Working in non-profits for 12+ years, you learn that it is essential that everyone pitch in
As executive director of Big Brothers Big Sisters of Franklin County (Mass.), Danielle Letourneau-Therrien, ’00, is willing to roll up her sleeves and do what needs to be done. She believes that’s what makes a good leader.
“We can’t all just sit around being big picture thinkers, we have to get things done. I can do that. I can hustle,” Letourneau-Therrien said. “Working in non-profits for 12+ years, you learn that it is essential that everyone pitch in. Sometimes, the executive director has to pick up the mail.”
Her work, in the most impoverished county in Massachusetts, is challenging. The organization finds adult role models for children in need of mentors.
“These kids may be having difficulty in school or they may have a lot of siblings and not get that one on one attention, some are being raised by grandparents because their parents lost custody, some suffer from abuse or neglect. We match these children with a mentor in one of our three programs,” Letourneau-Therrien explained.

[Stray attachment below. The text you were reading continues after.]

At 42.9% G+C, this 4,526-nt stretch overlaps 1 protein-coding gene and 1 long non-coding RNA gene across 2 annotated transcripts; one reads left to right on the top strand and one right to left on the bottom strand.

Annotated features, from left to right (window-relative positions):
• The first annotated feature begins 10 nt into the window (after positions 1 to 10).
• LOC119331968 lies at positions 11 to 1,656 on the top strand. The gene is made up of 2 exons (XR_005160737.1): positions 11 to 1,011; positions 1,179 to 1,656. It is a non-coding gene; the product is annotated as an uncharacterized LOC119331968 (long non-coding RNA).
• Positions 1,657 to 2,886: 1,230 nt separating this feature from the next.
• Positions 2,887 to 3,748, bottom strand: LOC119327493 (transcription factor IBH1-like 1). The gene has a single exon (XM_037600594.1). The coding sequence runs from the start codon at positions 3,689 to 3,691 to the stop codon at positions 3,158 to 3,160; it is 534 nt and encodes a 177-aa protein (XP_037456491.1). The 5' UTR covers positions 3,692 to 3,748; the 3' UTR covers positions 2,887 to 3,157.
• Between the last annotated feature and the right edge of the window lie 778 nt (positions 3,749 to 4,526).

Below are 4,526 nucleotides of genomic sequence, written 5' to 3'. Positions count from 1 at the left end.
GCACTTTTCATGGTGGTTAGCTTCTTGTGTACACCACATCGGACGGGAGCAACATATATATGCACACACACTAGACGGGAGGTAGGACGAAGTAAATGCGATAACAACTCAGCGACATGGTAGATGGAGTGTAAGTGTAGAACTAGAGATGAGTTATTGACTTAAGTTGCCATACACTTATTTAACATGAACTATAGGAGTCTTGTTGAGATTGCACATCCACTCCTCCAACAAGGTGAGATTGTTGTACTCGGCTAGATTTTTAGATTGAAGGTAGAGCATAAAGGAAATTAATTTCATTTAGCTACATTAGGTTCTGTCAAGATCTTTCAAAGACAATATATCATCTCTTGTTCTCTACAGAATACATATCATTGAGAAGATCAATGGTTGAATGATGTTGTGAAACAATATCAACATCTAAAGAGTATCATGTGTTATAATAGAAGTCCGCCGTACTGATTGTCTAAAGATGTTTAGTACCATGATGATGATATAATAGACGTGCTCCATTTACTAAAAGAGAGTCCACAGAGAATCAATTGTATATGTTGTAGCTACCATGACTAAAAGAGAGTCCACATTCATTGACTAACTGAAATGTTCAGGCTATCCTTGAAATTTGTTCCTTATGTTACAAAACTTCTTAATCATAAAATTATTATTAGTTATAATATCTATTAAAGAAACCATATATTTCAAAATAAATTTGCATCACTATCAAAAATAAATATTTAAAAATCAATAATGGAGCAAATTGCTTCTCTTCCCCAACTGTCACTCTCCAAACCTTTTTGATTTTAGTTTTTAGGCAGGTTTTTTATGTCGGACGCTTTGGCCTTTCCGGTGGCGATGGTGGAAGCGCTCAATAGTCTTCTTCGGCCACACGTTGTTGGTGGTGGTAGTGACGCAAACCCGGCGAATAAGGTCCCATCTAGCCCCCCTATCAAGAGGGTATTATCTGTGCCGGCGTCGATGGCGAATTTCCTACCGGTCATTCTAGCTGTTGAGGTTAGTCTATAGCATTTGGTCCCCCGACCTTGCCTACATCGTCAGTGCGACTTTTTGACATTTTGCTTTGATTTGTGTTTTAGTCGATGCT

As executive director, she supervises professional case managers and coordinates with the national office of Big Brothers and Big Sisters. She is the public face of the organization and is in charge of development and fundraising.
“I am constantly changing gears,” she said. “We only have six employees, including me, and we serve about 150 kids.”
Letourneau-Therrien has high expectations for herself, which she learned at Meredith.
“I gained confidence in my abilities, and I learned that it is good to try something you may not be good at on the first try … revise, rethink, and don’t settle.”
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